Obviously, other modifications and variations of the present invention may be possible in light of the foregoing teachings. It is therefore to be understood that within the scope of the appended claims the invention may be practiced otherwise than as specifically described.
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|US7870913 *||Jul 18, 2007||Jan 18, 2011||Us Synthetic Corporation||Bearing assemblies, and bearing apparatuses and motor assemblies using same|
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|CN103953644A *||May 21, 2014||Jul 30, 2014||无锡杰尔压缩机有限公司||Radially adjustable tiltable pad bearing|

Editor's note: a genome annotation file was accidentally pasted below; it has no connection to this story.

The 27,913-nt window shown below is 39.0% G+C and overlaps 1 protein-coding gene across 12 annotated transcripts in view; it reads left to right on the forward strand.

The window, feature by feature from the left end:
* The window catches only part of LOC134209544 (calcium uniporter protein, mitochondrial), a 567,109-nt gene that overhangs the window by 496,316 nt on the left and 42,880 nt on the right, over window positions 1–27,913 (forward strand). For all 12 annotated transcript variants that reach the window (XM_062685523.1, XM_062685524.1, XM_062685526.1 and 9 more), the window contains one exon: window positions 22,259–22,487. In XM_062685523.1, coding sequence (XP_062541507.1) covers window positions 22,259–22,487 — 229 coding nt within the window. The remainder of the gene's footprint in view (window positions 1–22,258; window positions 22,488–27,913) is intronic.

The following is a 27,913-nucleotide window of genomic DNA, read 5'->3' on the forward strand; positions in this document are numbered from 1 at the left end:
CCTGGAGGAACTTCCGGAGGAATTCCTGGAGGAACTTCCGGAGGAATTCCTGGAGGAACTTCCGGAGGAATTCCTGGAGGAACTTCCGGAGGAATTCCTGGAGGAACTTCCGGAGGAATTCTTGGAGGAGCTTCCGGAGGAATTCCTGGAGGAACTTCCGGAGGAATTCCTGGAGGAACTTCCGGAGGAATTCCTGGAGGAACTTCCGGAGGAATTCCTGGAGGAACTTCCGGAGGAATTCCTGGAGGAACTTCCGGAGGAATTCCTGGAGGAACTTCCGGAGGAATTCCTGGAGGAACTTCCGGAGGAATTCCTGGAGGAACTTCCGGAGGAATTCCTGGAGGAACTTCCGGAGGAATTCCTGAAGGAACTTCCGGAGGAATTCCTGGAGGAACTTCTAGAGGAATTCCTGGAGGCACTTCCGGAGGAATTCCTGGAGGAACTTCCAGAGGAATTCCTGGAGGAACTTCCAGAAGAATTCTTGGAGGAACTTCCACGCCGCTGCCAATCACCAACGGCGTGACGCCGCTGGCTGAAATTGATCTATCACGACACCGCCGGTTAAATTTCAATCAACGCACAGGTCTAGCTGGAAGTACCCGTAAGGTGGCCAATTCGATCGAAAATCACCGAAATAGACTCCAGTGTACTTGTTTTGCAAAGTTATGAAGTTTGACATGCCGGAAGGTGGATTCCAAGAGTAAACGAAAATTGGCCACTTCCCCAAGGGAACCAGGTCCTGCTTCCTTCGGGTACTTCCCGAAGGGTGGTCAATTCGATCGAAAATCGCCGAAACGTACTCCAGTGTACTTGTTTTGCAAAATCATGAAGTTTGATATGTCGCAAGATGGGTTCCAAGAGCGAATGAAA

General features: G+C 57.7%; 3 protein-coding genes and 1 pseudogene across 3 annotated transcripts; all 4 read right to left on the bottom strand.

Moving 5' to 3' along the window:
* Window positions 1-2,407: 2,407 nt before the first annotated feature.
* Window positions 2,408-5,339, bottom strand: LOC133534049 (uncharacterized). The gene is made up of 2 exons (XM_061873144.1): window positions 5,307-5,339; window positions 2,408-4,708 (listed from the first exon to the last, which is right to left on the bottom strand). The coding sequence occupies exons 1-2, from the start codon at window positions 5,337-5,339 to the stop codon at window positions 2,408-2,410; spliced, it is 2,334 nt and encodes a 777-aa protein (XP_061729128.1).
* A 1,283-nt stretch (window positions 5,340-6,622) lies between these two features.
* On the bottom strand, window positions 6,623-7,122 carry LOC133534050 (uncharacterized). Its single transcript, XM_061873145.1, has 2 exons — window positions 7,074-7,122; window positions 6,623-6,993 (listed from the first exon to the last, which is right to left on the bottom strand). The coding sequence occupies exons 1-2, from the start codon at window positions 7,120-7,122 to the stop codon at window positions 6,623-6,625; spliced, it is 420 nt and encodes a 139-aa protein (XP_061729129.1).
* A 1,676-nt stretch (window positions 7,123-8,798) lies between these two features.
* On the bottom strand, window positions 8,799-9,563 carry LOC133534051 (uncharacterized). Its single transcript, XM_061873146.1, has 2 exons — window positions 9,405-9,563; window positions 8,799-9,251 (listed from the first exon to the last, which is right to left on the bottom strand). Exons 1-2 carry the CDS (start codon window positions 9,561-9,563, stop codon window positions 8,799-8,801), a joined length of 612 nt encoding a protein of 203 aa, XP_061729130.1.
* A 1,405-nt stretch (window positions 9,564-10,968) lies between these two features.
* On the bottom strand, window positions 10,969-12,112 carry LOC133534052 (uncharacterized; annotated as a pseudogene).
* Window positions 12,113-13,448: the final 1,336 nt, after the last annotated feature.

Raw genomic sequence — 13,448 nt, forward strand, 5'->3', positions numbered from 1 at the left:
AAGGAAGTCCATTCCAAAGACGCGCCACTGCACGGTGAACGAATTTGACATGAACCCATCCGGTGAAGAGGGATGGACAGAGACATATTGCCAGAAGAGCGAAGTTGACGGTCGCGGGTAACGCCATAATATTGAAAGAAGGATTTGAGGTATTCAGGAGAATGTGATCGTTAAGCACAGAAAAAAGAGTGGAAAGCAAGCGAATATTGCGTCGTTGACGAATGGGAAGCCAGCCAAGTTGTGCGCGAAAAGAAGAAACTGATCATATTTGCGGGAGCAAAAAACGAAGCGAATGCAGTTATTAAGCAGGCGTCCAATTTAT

|U.S. Classification||384/252, 384/626, 384/312, 384/114|
|International Classification||F16C25/02, F16C17/24, F16C17/03|
|Cooperative Classification||F16C17/24, F16C25/02, F16C17/03|
|European Classification||F16C17/24, F16C17/03, F16C25/02|
|Feb 26, 1998||AS||Assignment|
Owner name: NAVY, UNITED STATES OF AMERICA AS REPRESENTED BY T
Free format text: ASSIGNMENT OF ASSIGNORS INTEREST;ASSIGNORS:COHEN, EDWARD I.;PURNELL, JOHN G.;REEL/FRAME:008996/0889;SIGNING DATES FROM 19971124 TO 19971203
|Dec 19, 2002||FPAY||Fee payment|
Year of fee payment: 4
|Jun 27, 2007||REMI||Maintenance fee reminder mailed|
|Dec 14, 2007||LAPS||Lapse for failure to pay maintenance fees|
|Feb 5, 2008||FP||Expired due to failure to pay maintenance fee|
Effective date: 20071214